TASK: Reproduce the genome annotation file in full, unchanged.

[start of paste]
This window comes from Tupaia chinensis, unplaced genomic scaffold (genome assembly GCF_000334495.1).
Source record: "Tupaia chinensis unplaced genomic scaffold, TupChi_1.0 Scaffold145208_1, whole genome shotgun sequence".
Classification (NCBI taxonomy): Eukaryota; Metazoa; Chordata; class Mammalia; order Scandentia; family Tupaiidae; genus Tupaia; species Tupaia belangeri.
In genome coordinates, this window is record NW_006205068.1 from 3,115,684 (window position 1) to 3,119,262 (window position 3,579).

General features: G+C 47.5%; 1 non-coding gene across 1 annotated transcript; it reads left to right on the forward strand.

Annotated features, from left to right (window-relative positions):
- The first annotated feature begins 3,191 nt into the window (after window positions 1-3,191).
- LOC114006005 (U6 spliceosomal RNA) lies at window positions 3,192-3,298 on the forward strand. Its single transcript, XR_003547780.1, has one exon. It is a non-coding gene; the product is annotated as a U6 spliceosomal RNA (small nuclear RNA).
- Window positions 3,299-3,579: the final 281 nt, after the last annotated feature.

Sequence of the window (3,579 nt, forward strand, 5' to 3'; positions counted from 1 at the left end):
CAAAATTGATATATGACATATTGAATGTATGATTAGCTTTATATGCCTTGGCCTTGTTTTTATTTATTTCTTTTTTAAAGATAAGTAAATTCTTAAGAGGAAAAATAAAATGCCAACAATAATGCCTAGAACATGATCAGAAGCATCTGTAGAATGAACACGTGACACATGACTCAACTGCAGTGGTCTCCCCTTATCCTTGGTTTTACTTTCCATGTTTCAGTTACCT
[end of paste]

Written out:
This window comes from Tupaia chinensis, unplaced genomic scaffold (genome assembly GCF_000334495.1).
Source record: "Tupaia chinensis unplaced genomic scaffold, TupChi_1.0 Scaffold145208_1, whole genome shotgun sequence".
Classification (NCBI taxonomy): Eukaryota; Metazoa; Chordata; class Mammalia; order Scandentia; family Tupaiidae; genus Tupaia; species Tupaia belangeri.
In genome coordinates, this window is record NW_006205068.1 from 3,115,684 (window position 1) to 3,119,262 (window position 3,579).

General features: G+C 47.5%; 1 non-coding gene across 1 annotated transcript; it reads left to right on the forward strand.

Annotated features, from left to right (window-relative positions):
- The first annotated feature begins 3,191 nt into the window (after window positions 1-3,191).
- LOC114006005 (U6 spliceosomal RNA) lies at window positions 3,192-3,298 on the forward strand. Its single transcript, XR_003547780.1, has one exon. It is a non-coding gene; the product is annotated as a U6 spliceosomal RNA (small nuclear RNA).
- Window positions 3,299-3,579: the final 281 nt, after the last annotated feature.

Sequence of the window (3,579 nt, forward strand, 5' to 3'; positions counted from 1 at the left end):
CAAAATTGATATATGACATATTGAATGTATGATTAGCTTTATATGCCTTGGCCTTGTTTTTATTTATTTCTTTTTTAAAGATAAGTAAATTCTTAAGAGGAAAAATAAAATGCCAACAATAATGCCTAGAACATGATCAGAAGCATCTGTAGAATGAACACGTGACACATGACTCAACTGCAGTGGTCTCCCCTTATCCTTGGTTTTACTTTCCATGTTTCAGTTACCT